Our country has been engaged in military actions since the 1600’s when the Colonies were engaged in governing themselves by taking actions against the British, the French and the Native Indians. The “hallmark” of early military actions however was in this month of April in 1775, when delegates from the 13 American colonies of British America in Congress took action against Great Britain because of their objection to Britain’s taxation and lack of allowing colonial representation. That action became known as the American Revolutionary War (from 1775-1783). It was also known as the American War of Independence, and the Revolutionary War. The cost of victory in the 1754 to 1763 French and Indian War and the 1756 to 1763 Seven Years War left the British government deeply in debt; the colonies where the war was fought equipped and populated the British forces there, at the cost of millions of their own funds. The Stamp Act and Townshend Acts provoked colonial opposition and unrest, leading to the 1770 Boston Massacre and the 1773 Boston Tea Party. When Parliament imposed the Intolerable Acts upon Massachusetts, twelve colonies sent delegates to the First Continental Congress to draft a Petition to the King and organize a boycott of British goods.
There are many reasons that we as American Citizens should learn about and appreciate the actions and consequences that our early founders embarked upon. One reason would be how they forged a system of government that allowed ordinary citizens to be a part of the political process.
The harsh restrictions on trade and manufacturing imposed by the British were now over so new markets and trade relationships could be established.
I don’t know about you but I think that markets and trade are one place that our World might have a common ground, for the development of peace and tranquility? If each Nation had to depend on its neighbors for trade, markets and goods without the interference of government intervention just maybe wars and conflicts might lessen. We can then work on the different religious conflicts, territorial wars, revenge wars, civil conflicts (what is happening right now in our own Nation), nationalism (trying to prove superiority by force), revolutionary conflict (scary but this occurs when a large part of a nation revolts against the rules and leadership- might again hit close to home), or the one that gets me thinking is the ‘just’ war (one that would be considered defensive).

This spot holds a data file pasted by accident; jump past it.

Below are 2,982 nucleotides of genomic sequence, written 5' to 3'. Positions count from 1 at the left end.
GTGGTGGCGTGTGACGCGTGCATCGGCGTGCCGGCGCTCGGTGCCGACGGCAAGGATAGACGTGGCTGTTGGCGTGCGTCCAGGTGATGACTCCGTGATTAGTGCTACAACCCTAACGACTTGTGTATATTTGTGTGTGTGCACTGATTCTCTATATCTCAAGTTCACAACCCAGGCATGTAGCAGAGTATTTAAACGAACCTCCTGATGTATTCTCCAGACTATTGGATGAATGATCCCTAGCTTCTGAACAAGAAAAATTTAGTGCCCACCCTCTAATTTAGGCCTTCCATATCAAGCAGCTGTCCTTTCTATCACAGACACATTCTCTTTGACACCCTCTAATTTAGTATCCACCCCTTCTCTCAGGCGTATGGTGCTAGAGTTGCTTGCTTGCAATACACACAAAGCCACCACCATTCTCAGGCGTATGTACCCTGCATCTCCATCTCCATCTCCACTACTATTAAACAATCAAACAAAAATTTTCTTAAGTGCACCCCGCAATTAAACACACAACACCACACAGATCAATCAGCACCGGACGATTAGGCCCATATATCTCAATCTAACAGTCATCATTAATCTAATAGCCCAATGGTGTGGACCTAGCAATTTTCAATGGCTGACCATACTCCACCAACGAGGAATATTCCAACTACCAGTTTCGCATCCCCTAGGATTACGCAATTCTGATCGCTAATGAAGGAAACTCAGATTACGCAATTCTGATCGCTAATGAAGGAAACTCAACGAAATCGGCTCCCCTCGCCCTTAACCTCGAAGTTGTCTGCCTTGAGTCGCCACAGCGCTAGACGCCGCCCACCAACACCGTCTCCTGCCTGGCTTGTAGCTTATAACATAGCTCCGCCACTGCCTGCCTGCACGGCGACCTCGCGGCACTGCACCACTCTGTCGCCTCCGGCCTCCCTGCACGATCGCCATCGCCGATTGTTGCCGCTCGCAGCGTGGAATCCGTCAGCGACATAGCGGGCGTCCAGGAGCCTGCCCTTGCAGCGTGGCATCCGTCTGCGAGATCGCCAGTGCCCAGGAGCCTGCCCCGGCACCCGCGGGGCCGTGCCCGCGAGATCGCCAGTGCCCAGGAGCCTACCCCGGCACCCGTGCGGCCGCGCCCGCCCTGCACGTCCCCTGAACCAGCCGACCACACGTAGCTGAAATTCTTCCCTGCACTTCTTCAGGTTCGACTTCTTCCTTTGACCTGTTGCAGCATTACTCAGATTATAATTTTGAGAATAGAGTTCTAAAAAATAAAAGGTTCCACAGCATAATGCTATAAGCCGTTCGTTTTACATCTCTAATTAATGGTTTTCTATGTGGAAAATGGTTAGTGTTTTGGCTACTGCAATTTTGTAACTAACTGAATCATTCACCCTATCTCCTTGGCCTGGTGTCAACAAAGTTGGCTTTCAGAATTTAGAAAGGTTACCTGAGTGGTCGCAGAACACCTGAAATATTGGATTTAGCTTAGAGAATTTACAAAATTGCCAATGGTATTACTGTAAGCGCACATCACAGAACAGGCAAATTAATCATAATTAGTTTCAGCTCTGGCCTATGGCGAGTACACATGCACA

Fighting broke out on April 19,1775: the British garrison at Boston was harassed by Massachusetts militia at Lexington and Concord after destroying colonial Assembly powder stores. In June, the Second Continental Congress appointed George Washington to create a Continental Army and oversee the capture of Boston. The Patriots sent their Olive Branch Petition to the King and Parliament, both of whom rebuffed it. In response, they invaded British Quebec but were repulsed. In July 1776, Congress unanimously passed the Declaration of Independence. Hopes of a quick settlement were supported by American sympathizers within Parliament who opposed Lord North’s “coercion policy” in the colonies. However, after the British were driven out of Boston the new British commander-in-chief, General Sir William Howe, launched a counter-offensive and captured New York City. After crossing the Delaware, Washington engaged and routed Hessian forces at the Battle of Trenton and the British at the Battle of Princeton. After British General Burgoyne surrendered at the Battles of Saratoga in October 1777, Howe’s 1777–1778 Philadelphia Campaign captured that city. Washington retreated to Valley Forge during the winter of 1777-1778 where Prussian allied General von Steuben drilled the largely untrained Continental Army into an organized fighting unit.
French Foreign Minister Vergennes saw the war as a way to create an America economically and militarily dependent on France, not Britain. Although talks on a formal alliance began in late 1776, they proceeded slowly until the Patriot victory at Saratoga in October 1777. Fears Congress might come to an early settlement with Britain resulted in France and the United States signing two treaties in February 1778. The first was a commercial treaty, the second a Treaty of Alliance; in return for a French guarantee of American independence, Congress agreed to join the war against Britain and defend the French West Indies. Although Spain refused to join the Franco-American alliance, in the 1779 Treaty of Aranjuez, they agreed to support France in its global war with Britain, hoping to regain losses incurred in 1713.
This quote today is reality: “I hate war as only a soldier who has lived it can, only as one who has seen its brutality, its futility, its stupidity.” — Dwight D. Eisenhower